Medical device makers must adhere to Current Good Manufacturing Practice (CGMP) regulations, which FDA inspectors use to determine if a manufacturer has the facilities, skills, and equipment to produce and pack its product. In addition, the FDA recently decreed that all medical devices must carry a unique device identifier (UDI), readable by both machines and humans, to “improve patient safety, modernize device postmarket surveillance, and facilitate medical device innovation.”
Medical device makers competing in international markets must monitor and adhere to the policies of foreign regulatory bodies, which can vary greatly, depending on the nation. For example, countries in the European Union all recognize CE-Mark approval, while the regulatory framework applicable to imported devices still is being built in growth markets like China and India.
Many global regulators require manufacturers to be certified by the International Organization for Standardization (ISO). ISO 13485 compliance, confirmed through third-party (notified body) audits, demonstrates a medical device manufacturer’s procedures and products meet or exceed international quality standards.
Efforts are also underway to standardize international regulations to ensure the safety, effectiveness, and quality of medical devices. The International Medical Device Regulators Forum (IMDRF) — composed of regulatory agencies from Australia, Brazil, Canada, China, Europe, Japan, Russia, and the United States — is building upon previous work by the Global Harmonization Task Force on Medical Devices (GHTF) to speed this harmonization and convergence.
Intuitive Surgical, a global technology leader in robotic-assisted, minimally invasive surgery, announced today that its new da Vinci X Surgical System received CE Mark approval in Europe.
Allergan plc, (NYSE: AGN) today announced that it has been granted marketing authorization from the U.S. Food and Drug Administration (FDA) for TrueTear™ Intranasal Tear Neurostimulator, the first and only FDA-cleared device developed to temporarily increase tear production during neurostimulation in adult patients.Allergan plc, (NYSE: AGN) today announced that it has been granted marketing authorization from the U.S. Food and Drug Administration (FDA) for TrueTear™ Intranasal Tear Neurostimulator, the first and only FDA-cleared device developed to temporarily increase tear production during neurostimulation in adult patients.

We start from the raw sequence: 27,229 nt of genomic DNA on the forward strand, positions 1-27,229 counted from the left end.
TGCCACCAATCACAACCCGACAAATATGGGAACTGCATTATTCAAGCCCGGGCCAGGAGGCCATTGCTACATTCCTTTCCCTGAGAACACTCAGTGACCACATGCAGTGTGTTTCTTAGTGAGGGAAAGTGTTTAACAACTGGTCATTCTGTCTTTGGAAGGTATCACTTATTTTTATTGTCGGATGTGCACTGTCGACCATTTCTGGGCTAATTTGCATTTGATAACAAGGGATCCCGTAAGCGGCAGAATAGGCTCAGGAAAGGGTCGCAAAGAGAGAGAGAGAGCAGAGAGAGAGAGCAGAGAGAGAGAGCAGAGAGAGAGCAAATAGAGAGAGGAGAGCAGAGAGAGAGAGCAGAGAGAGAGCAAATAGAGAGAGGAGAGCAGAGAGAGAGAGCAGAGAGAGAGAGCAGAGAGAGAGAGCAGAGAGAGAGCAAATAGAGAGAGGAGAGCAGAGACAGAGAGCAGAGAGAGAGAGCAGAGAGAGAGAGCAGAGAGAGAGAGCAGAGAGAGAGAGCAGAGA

Cardiac Insight, a U.S. developer of body worn sensing devices and computational software, announced recently, the FDA has cleared the company’s wearable electrocardiogram (ECG) sensor, CARDEA SOLO. The device offers physicians immediate access to improved reporting and analysis of heartbeat-to-heartbeat data.
American Society of Interventional Pain Physicians Annual Meeting, Booth #407 -- Halyard Health (NYSE: HYH), a medical technology company focused on eliminating pain, speeding recovery and preventing infection, today announced the U.S. Food and Drug Administration (FDA) has cleared for marketing its COOLIEF* Cooled Radiofrequency (Cooled RF) thermal treatment for the relief of chronic moderate to severe knee pain caused by osteoarthritis (OA).
Life Spine, a medical device company that designs, develops, manufactures and markets products for the surgical treatment of spinal disorders, announced today that the U.S. Food and Drug Administration (FDA) has given 510(k) market clearance to the PLATEAU-C Ti Cervical Spacer System.
Edwards Lifesciences Corporation (NYSE: EW), the global leader in patient-focused innovations for structural heart disease and critical care monitoring, has received FDA clearance for its HemoSphere advanced monitoring platform.
The circular anastomosis is one of the most critical steps in cancer surgery and has a high risk for complications. Complications can include leaks and bleeding which can require reoperation
Monitored Therapeutics, Inc. (MTI), an emerging best-in-class remote patient management company, has received FDA 510(k) clearance for its GoSpiro® Home Spirometer.
The FDA has compiled a list of over 70 class I medical devices that will no longer be subject to premarket notification requirements, effective immediately.
The U.S. Food and Drug Administration (FDA) has granted 510(k) clearance to Ventec Life Systems' VOCSN, a portable respiratory system that combines five separate medical devices — a ventilator, oxygen concentrator, cough assist system, suction, and nebulizer.